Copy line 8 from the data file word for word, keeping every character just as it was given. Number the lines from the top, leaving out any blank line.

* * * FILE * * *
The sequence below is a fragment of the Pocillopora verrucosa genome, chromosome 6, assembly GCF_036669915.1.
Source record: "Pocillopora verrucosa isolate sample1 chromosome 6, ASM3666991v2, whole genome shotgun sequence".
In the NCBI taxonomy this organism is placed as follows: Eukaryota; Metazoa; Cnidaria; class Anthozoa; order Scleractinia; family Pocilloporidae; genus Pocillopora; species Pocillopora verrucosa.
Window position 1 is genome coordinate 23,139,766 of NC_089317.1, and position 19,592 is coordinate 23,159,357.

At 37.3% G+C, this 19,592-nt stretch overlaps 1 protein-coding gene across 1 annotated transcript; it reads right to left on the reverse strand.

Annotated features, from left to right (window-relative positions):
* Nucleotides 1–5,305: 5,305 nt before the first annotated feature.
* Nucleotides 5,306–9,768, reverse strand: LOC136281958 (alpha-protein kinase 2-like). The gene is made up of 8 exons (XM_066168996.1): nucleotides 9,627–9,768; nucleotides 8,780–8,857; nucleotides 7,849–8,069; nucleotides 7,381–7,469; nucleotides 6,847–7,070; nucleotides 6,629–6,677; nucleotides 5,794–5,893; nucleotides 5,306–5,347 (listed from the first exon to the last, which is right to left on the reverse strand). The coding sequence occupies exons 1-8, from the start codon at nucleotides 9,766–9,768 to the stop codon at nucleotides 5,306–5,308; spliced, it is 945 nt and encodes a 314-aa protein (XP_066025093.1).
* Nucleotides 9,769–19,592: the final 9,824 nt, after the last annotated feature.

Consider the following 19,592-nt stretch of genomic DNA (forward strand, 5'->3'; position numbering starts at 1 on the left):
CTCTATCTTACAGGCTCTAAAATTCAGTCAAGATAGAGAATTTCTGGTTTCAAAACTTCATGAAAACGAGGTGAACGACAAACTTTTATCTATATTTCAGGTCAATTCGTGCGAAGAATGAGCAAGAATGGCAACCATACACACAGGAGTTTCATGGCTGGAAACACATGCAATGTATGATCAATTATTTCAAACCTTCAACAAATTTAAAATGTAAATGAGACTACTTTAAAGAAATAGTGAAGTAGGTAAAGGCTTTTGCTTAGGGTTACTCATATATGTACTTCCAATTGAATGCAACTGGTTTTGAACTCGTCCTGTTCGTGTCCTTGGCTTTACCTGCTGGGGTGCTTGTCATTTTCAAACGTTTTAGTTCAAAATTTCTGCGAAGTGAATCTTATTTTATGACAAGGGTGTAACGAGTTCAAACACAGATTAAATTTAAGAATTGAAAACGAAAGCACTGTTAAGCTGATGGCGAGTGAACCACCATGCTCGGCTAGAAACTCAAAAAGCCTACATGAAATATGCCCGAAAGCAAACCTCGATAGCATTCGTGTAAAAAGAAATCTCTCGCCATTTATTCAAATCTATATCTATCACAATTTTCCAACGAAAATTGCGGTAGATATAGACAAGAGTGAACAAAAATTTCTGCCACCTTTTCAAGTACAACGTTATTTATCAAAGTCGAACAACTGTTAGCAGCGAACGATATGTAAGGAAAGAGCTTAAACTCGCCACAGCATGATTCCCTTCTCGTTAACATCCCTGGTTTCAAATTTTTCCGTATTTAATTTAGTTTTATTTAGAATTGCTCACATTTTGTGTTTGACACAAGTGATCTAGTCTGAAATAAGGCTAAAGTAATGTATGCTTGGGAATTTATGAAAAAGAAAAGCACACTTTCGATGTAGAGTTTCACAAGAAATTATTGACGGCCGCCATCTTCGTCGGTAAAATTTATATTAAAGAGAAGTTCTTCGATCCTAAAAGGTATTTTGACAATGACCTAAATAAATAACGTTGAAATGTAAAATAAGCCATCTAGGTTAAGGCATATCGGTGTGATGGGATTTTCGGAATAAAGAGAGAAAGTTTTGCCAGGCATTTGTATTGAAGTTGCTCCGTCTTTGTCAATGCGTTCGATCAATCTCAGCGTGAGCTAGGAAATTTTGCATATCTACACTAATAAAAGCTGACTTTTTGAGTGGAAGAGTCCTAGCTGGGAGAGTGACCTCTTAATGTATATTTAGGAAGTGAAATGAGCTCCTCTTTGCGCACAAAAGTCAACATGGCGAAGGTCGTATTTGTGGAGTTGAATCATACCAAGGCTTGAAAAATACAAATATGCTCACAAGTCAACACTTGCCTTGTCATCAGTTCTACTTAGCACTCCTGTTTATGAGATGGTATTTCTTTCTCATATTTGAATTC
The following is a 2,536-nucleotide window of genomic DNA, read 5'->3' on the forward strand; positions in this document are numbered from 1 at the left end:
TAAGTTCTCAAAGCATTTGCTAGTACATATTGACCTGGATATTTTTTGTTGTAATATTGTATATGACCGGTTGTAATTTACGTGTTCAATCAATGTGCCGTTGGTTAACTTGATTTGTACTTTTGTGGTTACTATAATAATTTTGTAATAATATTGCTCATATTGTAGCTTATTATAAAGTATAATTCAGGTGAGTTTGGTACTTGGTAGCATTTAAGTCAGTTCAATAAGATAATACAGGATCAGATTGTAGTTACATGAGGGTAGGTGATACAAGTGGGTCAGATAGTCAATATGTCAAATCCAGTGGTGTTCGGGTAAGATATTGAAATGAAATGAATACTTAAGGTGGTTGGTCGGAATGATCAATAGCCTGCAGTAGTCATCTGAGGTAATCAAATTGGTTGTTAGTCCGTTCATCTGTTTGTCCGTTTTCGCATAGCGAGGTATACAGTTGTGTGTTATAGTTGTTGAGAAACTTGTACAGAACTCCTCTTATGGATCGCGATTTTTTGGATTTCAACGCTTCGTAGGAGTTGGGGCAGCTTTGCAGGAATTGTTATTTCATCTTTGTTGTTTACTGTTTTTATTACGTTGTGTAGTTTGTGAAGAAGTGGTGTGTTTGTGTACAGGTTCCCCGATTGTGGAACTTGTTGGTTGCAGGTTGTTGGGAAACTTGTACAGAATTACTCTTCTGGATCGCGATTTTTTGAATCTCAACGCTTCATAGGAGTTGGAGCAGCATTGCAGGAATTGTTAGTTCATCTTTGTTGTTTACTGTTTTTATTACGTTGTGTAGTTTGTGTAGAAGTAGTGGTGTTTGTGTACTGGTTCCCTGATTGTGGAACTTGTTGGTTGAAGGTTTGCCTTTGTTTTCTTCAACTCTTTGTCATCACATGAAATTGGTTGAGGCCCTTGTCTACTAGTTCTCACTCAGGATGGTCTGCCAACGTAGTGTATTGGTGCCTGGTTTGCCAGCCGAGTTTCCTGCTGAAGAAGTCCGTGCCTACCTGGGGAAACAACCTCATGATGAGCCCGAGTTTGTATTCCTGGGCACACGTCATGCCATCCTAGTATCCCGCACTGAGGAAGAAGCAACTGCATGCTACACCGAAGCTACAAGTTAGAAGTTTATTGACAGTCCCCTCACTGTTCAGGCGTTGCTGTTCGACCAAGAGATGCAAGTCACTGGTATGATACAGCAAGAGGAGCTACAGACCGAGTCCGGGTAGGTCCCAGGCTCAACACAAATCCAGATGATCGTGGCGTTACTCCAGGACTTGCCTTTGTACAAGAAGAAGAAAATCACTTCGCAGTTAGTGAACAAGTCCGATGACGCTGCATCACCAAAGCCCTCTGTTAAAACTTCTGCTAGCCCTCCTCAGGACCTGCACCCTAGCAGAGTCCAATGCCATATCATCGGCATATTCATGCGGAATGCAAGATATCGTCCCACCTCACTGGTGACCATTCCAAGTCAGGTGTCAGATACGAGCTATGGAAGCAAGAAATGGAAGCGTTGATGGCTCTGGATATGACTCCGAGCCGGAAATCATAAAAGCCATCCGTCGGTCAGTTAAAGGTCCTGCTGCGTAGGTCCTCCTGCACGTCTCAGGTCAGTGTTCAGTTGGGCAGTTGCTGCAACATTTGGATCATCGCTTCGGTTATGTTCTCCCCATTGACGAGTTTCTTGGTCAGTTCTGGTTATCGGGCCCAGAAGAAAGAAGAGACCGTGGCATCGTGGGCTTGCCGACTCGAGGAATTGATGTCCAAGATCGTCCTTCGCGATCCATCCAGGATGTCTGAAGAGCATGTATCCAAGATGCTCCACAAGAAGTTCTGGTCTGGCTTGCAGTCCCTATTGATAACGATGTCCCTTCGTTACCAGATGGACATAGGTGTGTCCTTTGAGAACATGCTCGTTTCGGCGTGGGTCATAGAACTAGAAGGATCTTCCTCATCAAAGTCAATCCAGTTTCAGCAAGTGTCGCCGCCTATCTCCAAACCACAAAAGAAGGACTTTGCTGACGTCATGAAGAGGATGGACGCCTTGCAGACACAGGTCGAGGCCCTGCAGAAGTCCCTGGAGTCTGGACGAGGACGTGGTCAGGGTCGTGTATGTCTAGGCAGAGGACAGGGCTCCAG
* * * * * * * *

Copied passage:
* Nucleotides 5,306–9,768, reverse strand: LOC136281958 (alpha-protein kinase 2-like). The gene is made up of 8 exons (XM_066168996.1): nucleotides 9,627–9,768; nucleotides 8,780–8,857; nucleotides 7,849–8,069; nucleotides 7,381–7,469; nucleotides 6,847–7,070; nucleotides 6,629–6,677; nucleotides 5,794–5,893; nucleotides 5,306–5,347 (listed from the first exon to the last, which is right to left on the reverse strand). The coding sequence occupies exons 1-8, from the start codon at nucleotides 9,766–9,768 to the stop codon at nucleotides 5,306–5,308; spliced, it is 945 nt and encodes a 314-aa protein (XP_066025093.1).